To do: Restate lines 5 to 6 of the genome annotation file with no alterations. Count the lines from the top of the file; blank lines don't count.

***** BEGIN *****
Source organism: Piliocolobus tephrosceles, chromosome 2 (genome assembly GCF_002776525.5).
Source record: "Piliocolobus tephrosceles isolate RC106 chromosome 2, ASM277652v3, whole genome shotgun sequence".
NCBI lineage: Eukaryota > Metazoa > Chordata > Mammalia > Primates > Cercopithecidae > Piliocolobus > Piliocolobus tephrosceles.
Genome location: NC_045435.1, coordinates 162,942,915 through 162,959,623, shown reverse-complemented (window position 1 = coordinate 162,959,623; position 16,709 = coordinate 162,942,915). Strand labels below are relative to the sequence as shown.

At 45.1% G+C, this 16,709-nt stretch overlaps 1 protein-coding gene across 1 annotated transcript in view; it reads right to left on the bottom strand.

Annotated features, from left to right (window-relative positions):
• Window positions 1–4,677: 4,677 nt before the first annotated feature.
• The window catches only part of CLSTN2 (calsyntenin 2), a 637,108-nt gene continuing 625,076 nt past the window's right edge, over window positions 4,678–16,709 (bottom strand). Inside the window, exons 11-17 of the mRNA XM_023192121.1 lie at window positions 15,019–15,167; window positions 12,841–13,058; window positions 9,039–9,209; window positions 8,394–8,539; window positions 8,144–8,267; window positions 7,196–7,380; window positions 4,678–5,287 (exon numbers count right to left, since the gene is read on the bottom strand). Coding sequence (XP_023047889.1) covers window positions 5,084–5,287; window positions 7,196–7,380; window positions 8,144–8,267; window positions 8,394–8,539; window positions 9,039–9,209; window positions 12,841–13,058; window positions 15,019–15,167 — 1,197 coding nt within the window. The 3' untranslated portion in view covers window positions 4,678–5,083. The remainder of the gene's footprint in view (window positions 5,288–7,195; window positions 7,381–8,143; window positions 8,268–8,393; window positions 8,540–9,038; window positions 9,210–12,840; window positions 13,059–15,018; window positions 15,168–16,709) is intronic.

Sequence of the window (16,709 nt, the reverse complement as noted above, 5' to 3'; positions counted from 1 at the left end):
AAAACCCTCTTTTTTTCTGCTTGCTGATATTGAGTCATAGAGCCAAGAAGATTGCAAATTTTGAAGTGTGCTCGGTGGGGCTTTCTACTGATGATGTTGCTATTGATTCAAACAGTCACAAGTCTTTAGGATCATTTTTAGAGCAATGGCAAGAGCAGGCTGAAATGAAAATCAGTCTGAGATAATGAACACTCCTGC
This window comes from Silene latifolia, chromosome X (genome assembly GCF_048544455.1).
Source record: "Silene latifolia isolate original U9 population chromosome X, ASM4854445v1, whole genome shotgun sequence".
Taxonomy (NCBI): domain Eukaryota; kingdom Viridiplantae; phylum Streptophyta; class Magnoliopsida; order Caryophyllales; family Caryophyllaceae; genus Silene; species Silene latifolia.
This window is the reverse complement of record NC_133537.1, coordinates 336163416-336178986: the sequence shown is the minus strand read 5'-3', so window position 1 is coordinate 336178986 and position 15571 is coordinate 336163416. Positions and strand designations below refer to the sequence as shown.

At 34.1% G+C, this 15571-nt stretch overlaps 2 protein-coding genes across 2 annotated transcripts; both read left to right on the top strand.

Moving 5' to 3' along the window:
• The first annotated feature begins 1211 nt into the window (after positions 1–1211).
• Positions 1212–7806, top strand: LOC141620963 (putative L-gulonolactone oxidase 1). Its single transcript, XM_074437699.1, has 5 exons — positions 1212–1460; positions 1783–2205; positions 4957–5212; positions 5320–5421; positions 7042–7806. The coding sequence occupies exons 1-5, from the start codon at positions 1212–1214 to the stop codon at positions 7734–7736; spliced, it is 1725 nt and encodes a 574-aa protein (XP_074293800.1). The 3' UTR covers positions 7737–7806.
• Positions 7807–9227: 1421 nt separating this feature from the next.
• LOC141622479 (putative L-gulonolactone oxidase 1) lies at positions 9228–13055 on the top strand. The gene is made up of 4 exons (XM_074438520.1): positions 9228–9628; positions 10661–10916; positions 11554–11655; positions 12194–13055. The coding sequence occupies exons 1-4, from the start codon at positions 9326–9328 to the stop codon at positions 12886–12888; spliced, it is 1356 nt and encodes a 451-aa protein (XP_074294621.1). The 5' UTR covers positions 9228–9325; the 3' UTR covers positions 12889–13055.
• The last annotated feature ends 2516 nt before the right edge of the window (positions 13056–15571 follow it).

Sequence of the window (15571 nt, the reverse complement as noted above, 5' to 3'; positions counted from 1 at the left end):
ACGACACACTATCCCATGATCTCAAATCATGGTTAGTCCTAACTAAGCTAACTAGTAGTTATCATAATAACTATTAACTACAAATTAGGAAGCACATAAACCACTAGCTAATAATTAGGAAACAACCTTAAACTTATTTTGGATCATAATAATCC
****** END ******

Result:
At 45.1% G+C, this 16,709-nt stretch overlaps 1 protein-coding gene across 1 annotated transcript in view; it reads right to left on the bottom strand.

Annotated features, from left to right (window-relative positions):